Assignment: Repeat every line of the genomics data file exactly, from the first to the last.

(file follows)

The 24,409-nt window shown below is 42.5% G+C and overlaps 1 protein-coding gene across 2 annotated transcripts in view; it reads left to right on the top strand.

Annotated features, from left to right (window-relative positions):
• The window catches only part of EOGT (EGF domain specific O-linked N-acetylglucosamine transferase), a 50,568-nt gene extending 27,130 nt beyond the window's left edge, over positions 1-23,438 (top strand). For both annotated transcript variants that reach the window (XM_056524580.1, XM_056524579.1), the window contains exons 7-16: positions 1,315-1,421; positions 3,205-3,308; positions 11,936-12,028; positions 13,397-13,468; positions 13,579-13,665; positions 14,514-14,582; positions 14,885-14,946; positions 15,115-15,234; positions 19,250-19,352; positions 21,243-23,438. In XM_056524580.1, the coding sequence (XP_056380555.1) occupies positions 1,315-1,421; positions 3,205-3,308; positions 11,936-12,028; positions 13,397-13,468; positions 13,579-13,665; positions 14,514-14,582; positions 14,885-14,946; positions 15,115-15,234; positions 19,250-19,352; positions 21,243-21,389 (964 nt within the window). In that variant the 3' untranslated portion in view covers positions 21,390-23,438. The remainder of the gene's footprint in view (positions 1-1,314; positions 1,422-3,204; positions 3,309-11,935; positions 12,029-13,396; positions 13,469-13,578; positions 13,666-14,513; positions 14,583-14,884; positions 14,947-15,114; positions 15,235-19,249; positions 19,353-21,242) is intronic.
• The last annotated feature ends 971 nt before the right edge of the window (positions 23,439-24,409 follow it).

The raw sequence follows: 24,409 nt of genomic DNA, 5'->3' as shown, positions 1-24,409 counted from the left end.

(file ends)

The 24,409-nt window shown below is 42.5% G+C and overlaps 1 protein-coding gene across 2 annotated transcripts in view; it reads left to right on the top strand.

Annotated features, from left to right (window-relative positions):
• The window catches only part of EOGT (EGF domain specific O-linked N-acetylglucosamine transferase), a 50,568-nt gene extending 27,130 nt beyond the window's left edge, over positions 1-23,438 (top strand). For both annotated transcript variants that reach the window (XM_056524580.1, XM_056524579.1), the window contains exons 7-16: positions 1,315-1,421; positions 3,205-3,308; positions 11,936-12,028; positions 13,397-13,468; positions 13,579-13,665; positions 14,514-14,582; positions 14,885-14,946; positions 15,115-15,234; positions 19,250-19,352; positions 21,243-23,438. In XM_056524580.1, the coding sequence (XP_056380555.1) occupies positions 1,315-1,421; positions 3,205-3,308; positions 11,936-12,028; positions 13,397-13,468; positions 13,579-13,665; positions 14,514-14,582; positions 14,885-14,946; positions 15,115-15,234; positions 19,250-19,352; positions 21,243-21,389 (964 nt within the window). In that variant the 3' untranslated portion in view covers positions 21,390-23,438. The remainder of the gene's footprint in view (positions 1-1,314; positions 1,422-3,204; positions 3,309-11,935; positions 12,029-13,396; positions 13,469-13,578; positions 13,666-14,513; positions 14,583-14,884; positions 14,947-15,114; positions 15,235-19,249; positions 19,353-21,242) is intronic.
• The last annotated feature ends 971 nt before the right edge of the window (positions 23,439-24,409 follow it).

The raw sequence follows: 24,409 nt of genomic DNA, 5'->3' as shown, positions 1-24,409 counted from the left end.